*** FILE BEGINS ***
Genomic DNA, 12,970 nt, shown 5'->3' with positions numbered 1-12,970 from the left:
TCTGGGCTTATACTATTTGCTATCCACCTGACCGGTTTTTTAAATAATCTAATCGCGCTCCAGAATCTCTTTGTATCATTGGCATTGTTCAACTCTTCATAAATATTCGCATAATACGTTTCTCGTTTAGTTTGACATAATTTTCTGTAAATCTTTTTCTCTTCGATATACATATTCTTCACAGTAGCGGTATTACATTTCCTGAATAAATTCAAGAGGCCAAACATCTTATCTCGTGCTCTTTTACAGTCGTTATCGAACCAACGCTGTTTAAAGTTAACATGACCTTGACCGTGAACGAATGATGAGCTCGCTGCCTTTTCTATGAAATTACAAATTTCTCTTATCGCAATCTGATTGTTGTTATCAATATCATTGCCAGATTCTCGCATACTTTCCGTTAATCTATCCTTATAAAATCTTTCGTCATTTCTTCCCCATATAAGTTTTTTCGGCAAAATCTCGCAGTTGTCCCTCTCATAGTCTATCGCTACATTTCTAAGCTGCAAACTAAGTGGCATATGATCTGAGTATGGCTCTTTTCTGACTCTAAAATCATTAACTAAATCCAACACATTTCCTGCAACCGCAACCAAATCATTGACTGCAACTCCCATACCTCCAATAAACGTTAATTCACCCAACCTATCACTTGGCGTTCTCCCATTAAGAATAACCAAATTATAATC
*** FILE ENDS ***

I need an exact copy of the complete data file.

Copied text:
Genomic DNA, 12,970 nt, shown 5'->3' with positions numbered 1-12,970 from the left:
TCTGGGCTTATACTATTTGCTATCCACCTGACCGGTTTTTTAAATAATCTAATCGCGCTCCAGAATCTCTTTGTATCATTGGCATTGTTCAACTCTTCATAAATATTCGCATAATACGTTTCTCGTTTAGTTTGACATAATTTTCTGTAAATCTTTTTCTCTTCGATATACATATTCTTCACAGTAGCGGTATTACATTTCCTGAATAAATTCAAGAGGCCAAACATCTTATCTCGTGCTCTTTTACAGTCGTTATCGAACCAACGCTGTTTAAAGTTAACATGACCTTGACCGTGAACGAATGATGAGCTCGCTGCCTTTTCTATGAAATTACAAATTTCTCTTATCGCAATCTGATTGTTGTTATCAATATCATTGCCAGATTCTCGCATACTTTCCGTTAATCTATCCTTATAAAATCTTTCGTCATTTCTTCCCCATATAAGTTTTTTCGGCAAAATCTCGCAGTTGTCCCTCTCATAGTCTATCGCTACATTTCTAAGCTGCAAACTAAGTGGCATATGATCTGAGTATGGCTCTTTTCTGACTCTAAAATCATTAACTAAATCCAACACATTTCCTGCAACCGCAACCAAATCATTGACTGCAACTCCCATACCTCCAATAAACGTTAATTCACCCAACCTATCACTTGGCGTTCTCCCATTAAGAATAACCAAATTATAATC